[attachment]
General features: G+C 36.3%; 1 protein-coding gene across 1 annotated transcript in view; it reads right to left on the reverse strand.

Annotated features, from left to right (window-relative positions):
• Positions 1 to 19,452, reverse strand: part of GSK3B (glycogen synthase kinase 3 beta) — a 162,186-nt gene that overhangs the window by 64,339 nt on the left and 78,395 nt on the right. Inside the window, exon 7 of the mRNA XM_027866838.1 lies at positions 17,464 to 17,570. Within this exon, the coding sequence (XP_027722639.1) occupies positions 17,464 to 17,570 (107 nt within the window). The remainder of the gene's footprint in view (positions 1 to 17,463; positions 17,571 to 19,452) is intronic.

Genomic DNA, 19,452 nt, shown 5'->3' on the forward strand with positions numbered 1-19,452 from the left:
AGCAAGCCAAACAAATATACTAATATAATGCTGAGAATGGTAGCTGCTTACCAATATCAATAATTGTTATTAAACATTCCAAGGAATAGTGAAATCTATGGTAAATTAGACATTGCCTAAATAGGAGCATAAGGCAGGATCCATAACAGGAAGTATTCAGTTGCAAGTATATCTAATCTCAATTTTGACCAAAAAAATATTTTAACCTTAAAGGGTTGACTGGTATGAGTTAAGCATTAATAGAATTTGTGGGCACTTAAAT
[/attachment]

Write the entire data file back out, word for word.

General features: G+C 36.3%; 1 protein-coding gene across 1 annotated transcript in view; it reads right to left on the reverse strand.

Annotated features, from left to right (window-relative positions):
• Positions 1 to 19,452, reverse strand: part of GSK3B (glycogen synthase kinase 3 beta) — a 162,186-nt gene that overhangs the window by 64,339 nt on the left and 78,395 nt on the right. Inside the window, exon 7 of the mRNA XM_027866838.1 lies at positions 17,464 to 17,570. Within this exon, the coding sequence (XP_027722639.1) occupies positions 17,464 to 17,570 (107 nt within the window). The remainder of the gene's footprint in view (positions 1 to 17,463; positions 17,571 to 19,452) is intronic.

Genomic DNA, 19,452 nt, shown 5'->3' on the forward strand with positions numbered 1-19,452 from the left:
AGCAAGCCAAACAAATATACTAATATAATGCTGAGAATGGTAGCTGCTTACCAATATCAATAATTGTTATTAAACATTCCAAGGAATAGTGAAATCTATGGTAAATTAGACATTGCCTAAATAGGAGCATAAGGCAGGATCCATAACAGGAAGTATTCAGTTGCAAGTATATCTAATCTCAATTTTGACCAAAAAAATATTTTAACCTTAAAGGGTTGACTGGTATGAGTTAAGCATTAATAGAATTTGTGGGCACTTAAAT